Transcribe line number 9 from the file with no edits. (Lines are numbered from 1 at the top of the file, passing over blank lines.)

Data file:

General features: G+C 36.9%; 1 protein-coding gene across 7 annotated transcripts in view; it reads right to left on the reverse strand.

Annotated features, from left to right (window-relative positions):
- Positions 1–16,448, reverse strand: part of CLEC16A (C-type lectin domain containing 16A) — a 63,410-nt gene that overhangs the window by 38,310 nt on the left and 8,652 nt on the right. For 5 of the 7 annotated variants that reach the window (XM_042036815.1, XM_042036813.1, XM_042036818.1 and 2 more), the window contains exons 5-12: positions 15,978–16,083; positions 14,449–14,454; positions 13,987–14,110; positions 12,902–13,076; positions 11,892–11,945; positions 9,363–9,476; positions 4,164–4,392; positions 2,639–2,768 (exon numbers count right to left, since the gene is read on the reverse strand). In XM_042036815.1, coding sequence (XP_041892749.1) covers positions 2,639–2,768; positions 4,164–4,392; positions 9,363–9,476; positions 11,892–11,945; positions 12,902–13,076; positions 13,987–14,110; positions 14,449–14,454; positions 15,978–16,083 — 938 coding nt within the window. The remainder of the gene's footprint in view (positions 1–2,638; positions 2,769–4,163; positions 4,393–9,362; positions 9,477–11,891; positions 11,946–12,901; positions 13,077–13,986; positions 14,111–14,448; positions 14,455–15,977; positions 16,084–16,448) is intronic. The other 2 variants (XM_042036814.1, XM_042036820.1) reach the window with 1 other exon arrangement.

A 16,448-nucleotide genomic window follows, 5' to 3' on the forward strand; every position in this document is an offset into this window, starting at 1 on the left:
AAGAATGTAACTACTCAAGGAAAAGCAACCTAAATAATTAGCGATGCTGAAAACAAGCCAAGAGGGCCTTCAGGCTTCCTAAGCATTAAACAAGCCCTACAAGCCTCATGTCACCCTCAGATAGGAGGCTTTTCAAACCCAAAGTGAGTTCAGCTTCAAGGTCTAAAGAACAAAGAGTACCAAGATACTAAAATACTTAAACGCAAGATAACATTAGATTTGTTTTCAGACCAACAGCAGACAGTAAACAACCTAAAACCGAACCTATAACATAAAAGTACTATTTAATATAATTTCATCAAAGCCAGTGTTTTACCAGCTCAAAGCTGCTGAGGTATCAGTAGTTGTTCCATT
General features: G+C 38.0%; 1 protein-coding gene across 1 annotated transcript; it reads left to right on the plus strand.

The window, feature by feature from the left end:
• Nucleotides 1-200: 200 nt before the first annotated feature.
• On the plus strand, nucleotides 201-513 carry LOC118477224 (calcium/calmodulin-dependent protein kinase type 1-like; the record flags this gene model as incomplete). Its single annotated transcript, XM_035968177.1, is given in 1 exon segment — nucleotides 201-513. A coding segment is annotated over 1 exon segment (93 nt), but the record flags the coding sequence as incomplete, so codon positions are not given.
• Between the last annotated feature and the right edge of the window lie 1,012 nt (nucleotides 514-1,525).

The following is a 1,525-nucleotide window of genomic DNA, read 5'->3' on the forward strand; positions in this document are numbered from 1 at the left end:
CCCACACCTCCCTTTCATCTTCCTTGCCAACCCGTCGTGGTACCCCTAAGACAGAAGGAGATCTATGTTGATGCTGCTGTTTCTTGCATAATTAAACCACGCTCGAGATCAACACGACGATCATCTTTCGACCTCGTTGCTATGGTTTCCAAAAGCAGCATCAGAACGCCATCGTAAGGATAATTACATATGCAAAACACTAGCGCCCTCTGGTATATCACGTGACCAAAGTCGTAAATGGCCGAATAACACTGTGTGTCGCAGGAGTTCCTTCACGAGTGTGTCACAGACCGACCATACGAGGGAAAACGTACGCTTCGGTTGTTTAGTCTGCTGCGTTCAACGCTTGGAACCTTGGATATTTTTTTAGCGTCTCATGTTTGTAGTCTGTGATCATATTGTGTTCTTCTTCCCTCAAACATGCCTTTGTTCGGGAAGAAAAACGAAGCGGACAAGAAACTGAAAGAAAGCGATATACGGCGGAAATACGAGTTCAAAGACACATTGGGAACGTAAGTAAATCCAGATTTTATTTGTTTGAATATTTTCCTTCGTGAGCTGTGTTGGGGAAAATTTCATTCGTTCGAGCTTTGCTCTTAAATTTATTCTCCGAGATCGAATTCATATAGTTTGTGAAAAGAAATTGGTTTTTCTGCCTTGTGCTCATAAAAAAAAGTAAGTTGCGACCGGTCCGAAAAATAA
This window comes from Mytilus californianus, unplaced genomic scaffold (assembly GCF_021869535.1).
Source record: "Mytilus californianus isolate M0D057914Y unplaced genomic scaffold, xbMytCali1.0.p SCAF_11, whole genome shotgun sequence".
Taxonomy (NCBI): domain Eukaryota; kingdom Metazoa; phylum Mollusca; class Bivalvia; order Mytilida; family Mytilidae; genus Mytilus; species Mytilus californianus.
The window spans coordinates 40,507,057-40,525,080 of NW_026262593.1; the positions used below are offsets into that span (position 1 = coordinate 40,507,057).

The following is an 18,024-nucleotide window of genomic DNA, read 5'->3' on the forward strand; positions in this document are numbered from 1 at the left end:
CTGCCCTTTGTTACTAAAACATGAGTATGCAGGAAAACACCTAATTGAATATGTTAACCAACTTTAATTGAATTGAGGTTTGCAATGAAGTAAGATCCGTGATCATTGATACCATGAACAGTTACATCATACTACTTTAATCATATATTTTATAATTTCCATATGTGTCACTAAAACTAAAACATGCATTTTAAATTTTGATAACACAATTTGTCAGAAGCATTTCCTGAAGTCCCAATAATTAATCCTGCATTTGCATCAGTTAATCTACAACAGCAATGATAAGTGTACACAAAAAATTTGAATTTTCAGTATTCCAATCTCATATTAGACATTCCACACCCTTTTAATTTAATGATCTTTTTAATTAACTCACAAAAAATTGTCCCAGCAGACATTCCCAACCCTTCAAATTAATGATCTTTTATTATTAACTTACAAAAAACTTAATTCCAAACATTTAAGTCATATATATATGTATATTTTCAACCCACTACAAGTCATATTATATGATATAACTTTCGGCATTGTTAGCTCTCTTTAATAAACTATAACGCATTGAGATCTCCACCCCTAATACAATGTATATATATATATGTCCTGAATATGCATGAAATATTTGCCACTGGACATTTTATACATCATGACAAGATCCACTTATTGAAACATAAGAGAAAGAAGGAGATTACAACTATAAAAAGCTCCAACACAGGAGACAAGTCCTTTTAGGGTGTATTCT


• On the plus strand, nucleotides 201-513 carry LOC118477224 (calcium/calmodulin-dependent protein kinase type 1-like; the record flags this gene model as incomplete). Its single annotated transcript, XM_035968177.1, is given in 1 exon segment — nucleotides 201-513. A coding segment is annotated over 1 exon segment (93 nt), but the record flags the coding sequence as incomplete, so codon positions are not given.